Tag Archives: social anxiety

Overcoming the Fear . . . of New Places

I’ve talked a lot about how chronic illness has changed me. It’s changed everything from my physical appearance to my patience. One thing that continues to surprise me, however, is how much more nervous I am about new experiences now. There’s just so much that could go wrong. It may not- it typically doesn’t go quite as wrong as I imagine it will- but there’s always the very real possibility.
Let me explain using a real-life example from today.
Joe and I decided to visit a church where some local friends attend. Now, before this whole chronic illness and rapidly deteriorating joint situation began, I would have never thought twice about visiting a church. However, I’m a hot mess on any normal day of the week. Add to my normal hot mess having to dress like a real adult (you know, something that isn’t a Disney tshirt and athletic shorts), having to be ready by a certain time, and actually leaving the house before noon (I don’t really get a functional blood pressure until later in the day), and I’m an accident looking for a place to happen.
Today, while walking up the ramp into church (Shout out for an accessible entryway!), my knee quit doing the whole “knee thing.” I crashed into the side of the church to keep from falling. Joe, who is totally used to such shenanigans responded with, “You okay, Margaret?” I, of course, am now convinced the entire congregation thinks I came to church drunk and my name is Margaret. The second faux pas is way worse though. Today was Lord’s Supper/ Communion day at the church. It’s a beautiful service that I’m always humbled to participate in, but leave it to me to turn it into a debacle. As the deacons were passing out the communion wafers, they motioned for me to pass the plate to Joe on my left. Cool . . . except holding anything is complicated with EDS. I overestimated how hard I needed to hold onto the plate, my hand jerked awkwardly, and I spilled the symbolic Body of Christ on the floor in front of the back pew. Joe and I tried to clean it up- but those little wafers fall apart like chalk. And, you guys, it was just bad.
Now, don’t get me wrong. Church was great. No one asked me to leave- or even to stay behind and vacuum under my pew. All in all, I’ll call the day a success. However, that story brings me to this point- taking a chronic illness into public is a bit like taking a rambunctious toddler out among non-toddler humans. You have no clue how it’s going to behave. Yes, we all have socially awkward moments, and today’s mistakes could have happened to an able-bodied person, as well. However, the fact remains that the combination of chronic illness and me has turned me into a one woman wrecking crew.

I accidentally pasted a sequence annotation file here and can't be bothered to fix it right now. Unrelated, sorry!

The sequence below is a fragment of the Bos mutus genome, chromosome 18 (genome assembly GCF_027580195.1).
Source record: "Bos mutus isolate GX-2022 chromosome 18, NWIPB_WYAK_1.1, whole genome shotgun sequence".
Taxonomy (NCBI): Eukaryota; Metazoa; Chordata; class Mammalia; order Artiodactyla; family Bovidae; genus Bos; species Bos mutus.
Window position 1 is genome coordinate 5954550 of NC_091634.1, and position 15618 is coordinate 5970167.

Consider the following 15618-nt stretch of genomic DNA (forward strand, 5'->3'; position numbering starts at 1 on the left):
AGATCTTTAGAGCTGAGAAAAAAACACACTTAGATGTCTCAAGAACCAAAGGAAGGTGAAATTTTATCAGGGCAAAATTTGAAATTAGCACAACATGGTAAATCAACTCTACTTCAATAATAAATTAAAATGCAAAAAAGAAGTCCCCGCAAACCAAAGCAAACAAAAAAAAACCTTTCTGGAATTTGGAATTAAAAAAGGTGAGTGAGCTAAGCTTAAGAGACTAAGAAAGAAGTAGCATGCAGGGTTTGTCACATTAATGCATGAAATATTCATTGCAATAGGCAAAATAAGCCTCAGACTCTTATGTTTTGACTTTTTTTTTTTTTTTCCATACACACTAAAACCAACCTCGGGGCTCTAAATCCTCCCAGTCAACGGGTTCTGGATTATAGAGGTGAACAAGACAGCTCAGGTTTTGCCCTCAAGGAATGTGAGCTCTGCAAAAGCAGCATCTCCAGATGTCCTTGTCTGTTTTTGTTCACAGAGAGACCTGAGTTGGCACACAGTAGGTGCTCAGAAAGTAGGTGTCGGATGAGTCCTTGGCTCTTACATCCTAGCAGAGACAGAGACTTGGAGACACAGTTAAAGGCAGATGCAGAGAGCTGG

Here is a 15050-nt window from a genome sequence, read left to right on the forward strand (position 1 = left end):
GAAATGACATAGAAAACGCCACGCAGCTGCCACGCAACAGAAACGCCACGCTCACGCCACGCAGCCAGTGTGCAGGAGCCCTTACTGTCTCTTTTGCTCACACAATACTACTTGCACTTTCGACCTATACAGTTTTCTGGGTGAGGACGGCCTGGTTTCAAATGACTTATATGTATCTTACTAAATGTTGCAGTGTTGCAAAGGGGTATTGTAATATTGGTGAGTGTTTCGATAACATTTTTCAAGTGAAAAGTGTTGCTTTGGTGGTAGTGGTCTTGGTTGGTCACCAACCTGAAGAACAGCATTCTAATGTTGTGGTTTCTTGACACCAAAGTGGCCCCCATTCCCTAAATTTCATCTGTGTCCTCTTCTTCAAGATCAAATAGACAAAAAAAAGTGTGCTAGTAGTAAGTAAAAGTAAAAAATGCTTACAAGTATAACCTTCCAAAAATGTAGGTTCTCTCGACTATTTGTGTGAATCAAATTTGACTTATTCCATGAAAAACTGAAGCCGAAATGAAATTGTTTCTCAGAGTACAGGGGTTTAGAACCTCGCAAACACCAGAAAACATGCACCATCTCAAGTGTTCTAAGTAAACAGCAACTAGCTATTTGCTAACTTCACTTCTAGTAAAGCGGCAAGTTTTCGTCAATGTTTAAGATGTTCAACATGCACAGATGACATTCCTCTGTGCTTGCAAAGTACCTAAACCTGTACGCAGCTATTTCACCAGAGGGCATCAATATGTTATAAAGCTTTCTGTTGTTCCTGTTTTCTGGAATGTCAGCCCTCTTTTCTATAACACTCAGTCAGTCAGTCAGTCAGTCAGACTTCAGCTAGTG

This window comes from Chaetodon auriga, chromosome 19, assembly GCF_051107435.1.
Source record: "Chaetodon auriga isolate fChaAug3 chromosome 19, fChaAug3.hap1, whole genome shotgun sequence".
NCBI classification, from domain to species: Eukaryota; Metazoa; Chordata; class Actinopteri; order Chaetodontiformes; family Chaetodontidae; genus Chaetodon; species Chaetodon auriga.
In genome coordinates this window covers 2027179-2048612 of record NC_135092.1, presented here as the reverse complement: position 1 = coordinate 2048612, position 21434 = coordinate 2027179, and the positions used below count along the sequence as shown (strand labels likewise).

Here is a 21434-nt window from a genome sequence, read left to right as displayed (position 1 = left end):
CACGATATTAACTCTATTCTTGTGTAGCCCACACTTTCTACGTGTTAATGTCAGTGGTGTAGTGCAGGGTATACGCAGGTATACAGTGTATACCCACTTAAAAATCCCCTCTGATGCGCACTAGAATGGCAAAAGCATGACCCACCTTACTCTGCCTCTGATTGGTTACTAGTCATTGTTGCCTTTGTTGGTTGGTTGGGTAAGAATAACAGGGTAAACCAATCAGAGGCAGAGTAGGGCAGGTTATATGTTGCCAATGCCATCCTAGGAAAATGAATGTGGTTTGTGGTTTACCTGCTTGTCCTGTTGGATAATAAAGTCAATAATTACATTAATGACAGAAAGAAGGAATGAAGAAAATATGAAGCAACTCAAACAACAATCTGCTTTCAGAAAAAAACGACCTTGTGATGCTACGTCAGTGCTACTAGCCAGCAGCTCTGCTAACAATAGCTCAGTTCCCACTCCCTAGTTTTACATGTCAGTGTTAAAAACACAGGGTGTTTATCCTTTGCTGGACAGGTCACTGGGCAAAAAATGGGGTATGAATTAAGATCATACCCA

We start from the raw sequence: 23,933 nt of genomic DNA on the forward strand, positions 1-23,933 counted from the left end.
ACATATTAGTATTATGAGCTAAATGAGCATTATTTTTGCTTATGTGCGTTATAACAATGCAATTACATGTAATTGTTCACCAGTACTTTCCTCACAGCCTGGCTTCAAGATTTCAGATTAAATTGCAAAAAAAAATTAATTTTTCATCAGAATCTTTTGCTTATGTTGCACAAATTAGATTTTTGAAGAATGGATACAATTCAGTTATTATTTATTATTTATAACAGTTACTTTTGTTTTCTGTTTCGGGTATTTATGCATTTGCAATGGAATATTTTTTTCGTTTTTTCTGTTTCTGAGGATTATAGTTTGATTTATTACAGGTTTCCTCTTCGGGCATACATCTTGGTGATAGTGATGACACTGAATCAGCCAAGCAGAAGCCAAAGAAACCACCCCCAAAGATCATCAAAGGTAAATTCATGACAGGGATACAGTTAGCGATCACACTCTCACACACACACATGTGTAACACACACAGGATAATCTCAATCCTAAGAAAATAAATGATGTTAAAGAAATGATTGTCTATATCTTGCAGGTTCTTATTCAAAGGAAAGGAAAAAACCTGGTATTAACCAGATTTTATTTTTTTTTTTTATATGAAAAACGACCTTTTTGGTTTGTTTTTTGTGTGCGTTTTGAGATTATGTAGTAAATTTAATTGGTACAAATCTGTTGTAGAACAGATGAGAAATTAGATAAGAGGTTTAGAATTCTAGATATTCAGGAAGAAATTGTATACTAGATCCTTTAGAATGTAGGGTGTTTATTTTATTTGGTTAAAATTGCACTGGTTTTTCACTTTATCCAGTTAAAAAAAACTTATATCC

There was a time when today’s events would have humiliated me. I would have told Joe I was never going back to that church again. However, at this point, I’ve accepted that these things just seem to happen to me. My body is unpredictable, and I doubt that’s going to get better with time. Here are a few things I remind myself to keep from hiding under my bed when social interaction turns into social embarrassment.
I’m not a celebrity.
I’m a somewhat normal 32-year-old woman living in Campbellsville, KY. Paparazzi could not possibly be less interested in me. I’ll never be featured on the cover of US Weekly (Thank goodness.). So, why on earth, do I think that anyone is enormously preoccupied with how I act? You see, in my mind, everything I do is amplified times a million, and I’m convinced the whole world is offended by me. I spend serious time stressing over my inability to sit and stand at the appropriate times during church. I just know that someone is hurt by my seeming irreverence. The truth? Most people probably don’t notice, and those that do are probably more worried about whether anyone is noticing that they’re singing off key or that their breath smells funky. I’m really not that big of a deal.
New experiences are worth the risk.
Today I participated in a beautiful church service. I met new people and visited with others I already knew. I even got a sucker after the children’s service. (I’m not sure how the minister knew I would really enjoy a sucker, and I’m seriously hoping I wasn’t staring at the candy box as though I’d never seen such delicacies before.) The experience of worshiping with other believers, sitting beside my husband during church, and seeing welcoming smiles on the faces of friends and strangers far outweighs any embarrassment I felt. I have yet to have an embarrassing public experience where I felt that my embarrassment wasn’t worth it to do something fun or new (although there have been a couple close calls).
People are generally great.